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Obstet Gynecol. 2007 Jun;109(6):1309-15.

Association between maternal weight gain and birth weight.

Author information

1
Ultrasound Clinic 4002, Department of Fetal Medicine, Rigshospitalet, Department of Obstetrics and Gynaecology, Hvidovre Hospital, Rigshospitalet, Copenhagen University Hospital, Copenhagen, Denmark. linerode@dadlnet.dk

Abstract

OBJECTIVE:

To investigate the association between maternal weight gain and birth weight less than 3,000 g and greater than or equal to 4,000 g in underweight (body mass index [BMI] less than 19.8 kg/m(2)), normal weight (BMI 19.8-26.0 kg/m(2)), overweight (BMI 26.1-29.0 kg/m(2)), and obese (BMI greater than 29.0 kg/m(2)) women, with emphasis on the use of the American Institute of Medicine (IOM) recommendations in Denmark.

METHODS:

We analyzed data from 2,248 women with singleton, term pregnancies. The relationship between weight gain and risk of birth weight less than 3,000 g and greater than or equal to 4,000 g was examined in the four BMI groups, and use of IOM recommendations was tested by logistic regression analyses.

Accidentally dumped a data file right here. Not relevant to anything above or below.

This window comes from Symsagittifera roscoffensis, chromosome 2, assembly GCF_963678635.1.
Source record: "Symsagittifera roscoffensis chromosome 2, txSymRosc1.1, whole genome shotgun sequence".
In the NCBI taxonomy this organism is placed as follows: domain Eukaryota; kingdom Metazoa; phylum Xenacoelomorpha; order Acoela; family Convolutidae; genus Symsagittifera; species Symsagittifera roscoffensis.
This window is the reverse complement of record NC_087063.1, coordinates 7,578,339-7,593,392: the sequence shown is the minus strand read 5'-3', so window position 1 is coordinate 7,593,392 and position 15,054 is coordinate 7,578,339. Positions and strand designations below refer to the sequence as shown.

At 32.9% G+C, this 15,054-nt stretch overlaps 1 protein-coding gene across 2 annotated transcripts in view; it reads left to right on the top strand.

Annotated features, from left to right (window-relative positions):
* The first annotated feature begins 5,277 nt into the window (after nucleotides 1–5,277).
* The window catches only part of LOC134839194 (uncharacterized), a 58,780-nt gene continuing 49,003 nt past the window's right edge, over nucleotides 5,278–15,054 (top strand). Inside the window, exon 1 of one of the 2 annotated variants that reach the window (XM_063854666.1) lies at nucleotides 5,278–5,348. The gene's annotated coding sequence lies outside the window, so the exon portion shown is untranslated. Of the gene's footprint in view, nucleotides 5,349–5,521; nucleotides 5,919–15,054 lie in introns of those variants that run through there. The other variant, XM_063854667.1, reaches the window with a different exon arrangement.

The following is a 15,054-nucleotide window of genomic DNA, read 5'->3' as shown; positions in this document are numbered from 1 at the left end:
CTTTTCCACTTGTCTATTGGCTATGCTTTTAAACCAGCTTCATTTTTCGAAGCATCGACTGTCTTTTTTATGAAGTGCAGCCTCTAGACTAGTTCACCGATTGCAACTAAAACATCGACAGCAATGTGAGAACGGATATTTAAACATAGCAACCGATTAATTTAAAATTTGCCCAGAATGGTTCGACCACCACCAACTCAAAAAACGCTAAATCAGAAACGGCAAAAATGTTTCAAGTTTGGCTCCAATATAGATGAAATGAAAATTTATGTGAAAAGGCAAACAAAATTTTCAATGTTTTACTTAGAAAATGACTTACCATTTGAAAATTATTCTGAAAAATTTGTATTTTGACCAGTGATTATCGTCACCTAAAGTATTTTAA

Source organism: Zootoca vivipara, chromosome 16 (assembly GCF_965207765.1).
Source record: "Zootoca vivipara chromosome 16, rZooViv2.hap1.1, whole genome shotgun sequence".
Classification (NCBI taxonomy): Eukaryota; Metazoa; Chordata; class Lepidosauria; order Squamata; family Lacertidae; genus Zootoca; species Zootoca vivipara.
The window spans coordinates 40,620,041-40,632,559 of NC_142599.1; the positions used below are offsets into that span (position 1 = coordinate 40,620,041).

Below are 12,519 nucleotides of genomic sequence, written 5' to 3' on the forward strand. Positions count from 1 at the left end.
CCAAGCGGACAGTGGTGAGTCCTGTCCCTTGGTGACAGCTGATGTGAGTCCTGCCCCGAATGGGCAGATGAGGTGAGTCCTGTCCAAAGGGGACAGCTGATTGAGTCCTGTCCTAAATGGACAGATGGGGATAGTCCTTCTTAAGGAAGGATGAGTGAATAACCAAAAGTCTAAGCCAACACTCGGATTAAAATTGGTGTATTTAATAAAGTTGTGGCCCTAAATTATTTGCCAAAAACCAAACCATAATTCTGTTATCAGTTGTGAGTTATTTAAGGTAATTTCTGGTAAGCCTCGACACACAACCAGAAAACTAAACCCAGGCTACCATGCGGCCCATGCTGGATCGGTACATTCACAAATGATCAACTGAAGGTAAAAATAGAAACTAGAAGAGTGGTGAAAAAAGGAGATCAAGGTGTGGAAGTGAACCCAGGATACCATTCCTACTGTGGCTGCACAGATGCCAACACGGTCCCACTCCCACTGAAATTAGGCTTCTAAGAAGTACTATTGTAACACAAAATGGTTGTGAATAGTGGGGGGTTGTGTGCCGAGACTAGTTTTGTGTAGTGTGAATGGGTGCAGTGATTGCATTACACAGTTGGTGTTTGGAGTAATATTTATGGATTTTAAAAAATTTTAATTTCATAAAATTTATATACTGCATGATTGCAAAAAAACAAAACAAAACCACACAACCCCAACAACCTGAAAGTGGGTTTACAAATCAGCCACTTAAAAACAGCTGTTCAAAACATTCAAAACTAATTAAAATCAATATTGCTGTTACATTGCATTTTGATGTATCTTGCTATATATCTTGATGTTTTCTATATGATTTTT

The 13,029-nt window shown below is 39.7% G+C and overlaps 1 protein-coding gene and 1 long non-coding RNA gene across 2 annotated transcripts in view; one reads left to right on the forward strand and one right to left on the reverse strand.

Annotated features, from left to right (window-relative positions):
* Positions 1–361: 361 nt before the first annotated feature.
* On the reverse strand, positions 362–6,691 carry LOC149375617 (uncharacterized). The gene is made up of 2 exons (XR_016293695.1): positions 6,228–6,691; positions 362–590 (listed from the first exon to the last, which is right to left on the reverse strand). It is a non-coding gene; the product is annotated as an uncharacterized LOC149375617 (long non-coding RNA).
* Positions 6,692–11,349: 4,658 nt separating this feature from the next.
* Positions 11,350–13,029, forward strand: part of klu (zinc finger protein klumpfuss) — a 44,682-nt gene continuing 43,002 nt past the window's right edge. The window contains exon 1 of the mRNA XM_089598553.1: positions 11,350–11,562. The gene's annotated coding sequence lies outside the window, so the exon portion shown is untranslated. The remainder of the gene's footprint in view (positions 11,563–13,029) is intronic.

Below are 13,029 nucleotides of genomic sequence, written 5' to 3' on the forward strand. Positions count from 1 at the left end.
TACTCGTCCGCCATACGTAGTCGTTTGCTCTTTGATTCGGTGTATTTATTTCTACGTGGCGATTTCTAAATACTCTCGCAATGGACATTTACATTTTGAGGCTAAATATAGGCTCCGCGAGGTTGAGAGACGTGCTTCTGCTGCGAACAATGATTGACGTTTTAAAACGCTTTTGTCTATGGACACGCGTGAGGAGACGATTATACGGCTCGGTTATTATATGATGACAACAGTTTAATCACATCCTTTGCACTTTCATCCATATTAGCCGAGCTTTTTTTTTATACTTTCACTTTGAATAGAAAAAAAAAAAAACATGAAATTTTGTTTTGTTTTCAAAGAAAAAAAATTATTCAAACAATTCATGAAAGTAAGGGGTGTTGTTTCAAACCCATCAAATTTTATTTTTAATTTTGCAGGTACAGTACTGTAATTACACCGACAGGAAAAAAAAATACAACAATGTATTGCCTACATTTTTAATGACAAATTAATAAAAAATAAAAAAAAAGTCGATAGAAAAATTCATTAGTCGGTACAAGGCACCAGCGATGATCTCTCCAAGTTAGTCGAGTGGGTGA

RESULTS:

We found an inverse relationship between maternal weight gain and the proportion of infants with a birth weight less than 3,000 g. Birth weight greater than or equal to 4,000 g increased with an increasing weight gain in underweight and normal-weight women, but the association was less apparent in overweight and obese women. Underweight women seemed to benefit from gaining more weight than recommended by the IOM, because the odds ratio (OR) of birth weight less than 3,000 g was 0.3 (95% confidence interval [CI] 0.1-0.9) and the OR was 1.7 for birthweight greater than or equal to 4,000 g (95% CI 0.8-3.6). The normal-weight women had an increased risk of birth weight less than 3,000 g (OR 2.4, 95% CI 1.5-3.7) if weight gain was below the recommended range, and the OR of birth weight greater than or equal to 4,000 g was 1.9 (95% CI 1.5-2.5) when the women gained more than recommended.

CONCLUSION:

The IOM recommendations may provide a basis for Danish recommendations to pregnant women, although the upper recommended limit for underweight women may have to be increased.

[Indexed for MEDLINE]

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